Subscribers, subscribers, subscribers. In the telecommunications industry, the word “subscribers” is often at the center of the conversation, and for good reason. With mobile markets becoming more saturated, it's more important than ever for mobile operators to hold on to the subscribers that they already have.
It is during times of high mobile data traffic volumes, or while subscribers are using data-heavy applications, in which mobile operators' networks are put to the test. Their ability to ensure subscribers' quality of experience (QoE) is critical. For example, a year from now, in August 2016, Rio de Janeiro will be packed with fans from around the world cheering on their home country athletes in the Summer Olympics. Meanwhile, a few billion people will be watching the Games from elsewhere via applications on their laptops, smartphones, tablets and other mobile devices.
For subscribers, service degradation during this time could be considered more than just a minor annoyance. For a die-hard volleyball fan, for example, losing his or her mobile connection during the last few seconds of the final game, could be incentive enough to switch mobile operators. This, in itself, is bad news. But, what if this particular subscriber also happens to be the CEO of a large enterprise customer? Now, the individual is wondering if said mobile operator can be trusted to provide consistent mobile network connectivity for the business applications that his or her employees rely on daily.
With customer retention on the line, it's clear to see why subscriber satisfaction is so important. As such, mobile operators are beginning to re-think their service assurance practices that rely on traditional network performance management systems and pure network key performance indicators (KPIs). In particular, these network-centric practices do not allow mobile operators to discriminate which outages and network and service performance degradations are affecting high-profile VIP customers.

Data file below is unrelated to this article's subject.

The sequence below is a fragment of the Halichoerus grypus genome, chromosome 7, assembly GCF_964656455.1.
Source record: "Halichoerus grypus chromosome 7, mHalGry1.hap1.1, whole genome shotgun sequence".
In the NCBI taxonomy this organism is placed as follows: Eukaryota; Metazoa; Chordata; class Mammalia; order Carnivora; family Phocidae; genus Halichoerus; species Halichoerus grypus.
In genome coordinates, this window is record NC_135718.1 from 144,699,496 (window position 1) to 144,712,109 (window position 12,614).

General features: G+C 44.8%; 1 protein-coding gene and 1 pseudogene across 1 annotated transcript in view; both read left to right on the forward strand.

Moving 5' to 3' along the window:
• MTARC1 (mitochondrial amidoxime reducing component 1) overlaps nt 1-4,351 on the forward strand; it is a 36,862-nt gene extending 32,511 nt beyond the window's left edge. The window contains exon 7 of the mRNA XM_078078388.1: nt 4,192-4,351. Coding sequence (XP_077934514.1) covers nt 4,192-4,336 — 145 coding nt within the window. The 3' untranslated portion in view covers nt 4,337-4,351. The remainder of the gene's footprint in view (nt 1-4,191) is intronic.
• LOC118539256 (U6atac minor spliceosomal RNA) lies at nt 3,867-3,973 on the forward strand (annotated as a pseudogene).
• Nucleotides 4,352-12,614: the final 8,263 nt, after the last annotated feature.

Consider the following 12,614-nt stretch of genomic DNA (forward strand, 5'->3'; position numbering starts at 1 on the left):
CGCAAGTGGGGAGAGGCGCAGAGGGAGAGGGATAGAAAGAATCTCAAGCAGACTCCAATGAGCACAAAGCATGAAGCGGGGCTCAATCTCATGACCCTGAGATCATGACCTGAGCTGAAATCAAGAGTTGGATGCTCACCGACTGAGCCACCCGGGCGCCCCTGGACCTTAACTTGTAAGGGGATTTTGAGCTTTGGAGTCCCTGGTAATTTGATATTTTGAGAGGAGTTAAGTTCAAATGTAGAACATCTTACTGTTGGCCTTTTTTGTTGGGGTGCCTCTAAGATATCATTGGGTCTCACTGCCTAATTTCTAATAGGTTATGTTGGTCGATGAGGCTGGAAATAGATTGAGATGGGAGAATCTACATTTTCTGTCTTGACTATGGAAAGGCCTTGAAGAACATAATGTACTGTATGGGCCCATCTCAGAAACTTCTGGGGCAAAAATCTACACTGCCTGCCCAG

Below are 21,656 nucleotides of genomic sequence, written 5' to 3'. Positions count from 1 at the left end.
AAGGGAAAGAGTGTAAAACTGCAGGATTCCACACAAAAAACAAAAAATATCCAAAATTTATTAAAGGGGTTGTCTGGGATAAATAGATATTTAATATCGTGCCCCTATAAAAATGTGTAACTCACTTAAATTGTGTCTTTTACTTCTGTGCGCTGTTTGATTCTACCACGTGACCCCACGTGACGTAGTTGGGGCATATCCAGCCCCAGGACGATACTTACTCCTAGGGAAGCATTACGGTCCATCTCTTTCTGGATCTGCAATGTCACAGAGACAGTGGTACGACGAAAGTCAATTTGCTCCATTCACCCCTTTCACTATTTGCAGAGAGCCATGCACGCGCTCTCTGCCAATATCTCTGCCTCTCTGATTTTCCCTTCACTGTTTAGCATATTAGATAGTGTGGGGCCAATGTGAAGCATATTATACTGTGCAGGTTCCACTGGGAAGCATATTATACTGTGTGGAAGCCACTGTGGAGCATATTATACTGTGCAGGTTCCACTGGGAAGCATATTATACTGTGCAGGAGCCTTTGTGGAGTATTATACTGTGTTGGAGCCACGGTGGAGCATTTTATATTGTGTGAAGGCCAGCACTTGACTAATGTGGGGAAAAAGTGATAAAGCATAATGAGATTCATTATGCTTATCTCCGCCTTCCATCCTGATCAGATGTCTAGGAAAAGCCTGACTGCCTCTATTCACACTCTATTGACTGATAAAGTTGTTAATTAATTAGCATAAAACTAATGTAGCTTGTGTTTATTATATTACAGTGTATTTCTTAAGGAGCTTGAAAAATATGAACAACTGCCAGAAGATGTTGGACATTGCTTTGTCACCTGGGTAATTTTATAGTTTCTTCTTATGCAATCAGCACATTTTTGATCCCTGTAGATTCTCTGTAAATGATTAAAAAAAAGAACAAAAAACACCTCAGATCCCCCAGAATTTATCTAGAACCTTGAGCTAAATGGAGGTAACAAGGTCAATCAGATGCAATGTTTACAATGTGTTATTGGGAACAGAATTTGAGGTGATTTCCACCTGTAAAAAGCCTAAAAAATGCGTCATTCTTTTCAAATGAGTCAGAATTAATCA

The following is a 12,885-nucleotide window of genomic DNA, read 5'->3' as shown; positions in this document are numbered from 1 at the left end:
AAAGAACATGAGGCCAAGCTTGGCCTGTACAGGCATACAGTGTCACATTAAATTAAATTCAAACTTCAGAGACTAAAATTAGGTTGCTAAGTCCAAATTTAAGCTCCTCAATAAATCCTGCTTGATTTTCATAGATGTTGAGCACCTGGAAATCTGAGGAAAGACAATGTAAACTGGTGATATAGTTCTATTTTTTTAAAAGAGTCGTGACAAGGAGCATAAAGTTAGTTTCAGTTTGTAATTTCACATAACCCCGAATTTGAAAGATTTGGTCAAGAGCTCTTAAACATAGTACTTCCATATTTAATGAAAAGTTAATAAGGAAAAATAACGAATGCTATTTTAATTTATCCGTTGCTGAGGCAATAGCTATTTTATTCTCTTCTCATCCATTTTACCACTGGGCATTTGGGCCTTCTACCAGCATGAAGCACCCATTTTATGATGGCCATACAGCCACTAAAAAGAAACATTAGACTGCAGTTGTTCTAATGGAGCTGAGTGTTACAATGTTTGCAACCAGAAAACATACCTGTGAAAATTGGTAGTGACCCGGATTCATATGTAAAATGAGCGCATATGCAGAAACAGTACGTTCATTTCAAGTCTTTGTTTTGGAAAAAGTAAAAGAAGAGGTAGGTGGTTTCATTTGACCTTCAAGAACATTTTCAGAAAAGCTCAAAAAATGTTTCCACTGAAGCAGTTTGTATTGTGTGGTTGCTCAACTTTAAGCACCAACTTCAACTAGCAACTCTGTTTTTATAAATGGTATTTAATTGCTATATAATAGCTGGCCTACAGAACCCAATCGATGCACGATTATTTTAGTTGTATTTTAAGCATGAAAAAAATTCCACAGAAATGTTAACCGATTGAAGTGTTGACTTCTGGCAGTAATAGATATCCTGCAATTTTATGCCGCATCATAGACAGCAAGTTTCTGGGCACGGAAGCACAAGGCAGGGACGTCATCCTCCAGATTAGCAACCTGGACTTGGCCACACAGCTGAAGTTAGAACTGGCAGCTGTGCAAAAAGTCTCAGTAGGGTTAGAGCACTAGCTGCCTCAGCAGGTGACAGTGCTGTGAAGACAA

It's time mobile operators take a more comprehensive subscriber-focused approach, so that their service quality and network operations teams can properly track subscriber QoE and prioritize the network problems that are more relevant for these critical subscribers (and consequentially for the business). While this sounds trivial in principle, only a next-generation subscriber-centric network performance management system can really handle the sheer scale and technical complexity required to implement such approach.
Subscribers' appetite for mobile data is not subsiding anytime soon, nor are today's mobile networks becoming less complex. To not only rise to the 24/7 service quality challenge, and uncover new revenue opportunities in the process, mobile operators must adopt mobile network performance management strategies that meet and exceed the demands of today's subscribers.
Whether the mobile network is being relied on to watch the Olympics or to stream an important business presentation, there is very little room for error. A consistently high subscriber QoE will be paramount in minimizing subscriber churn, particularly among those subscribers that mean the most to your business.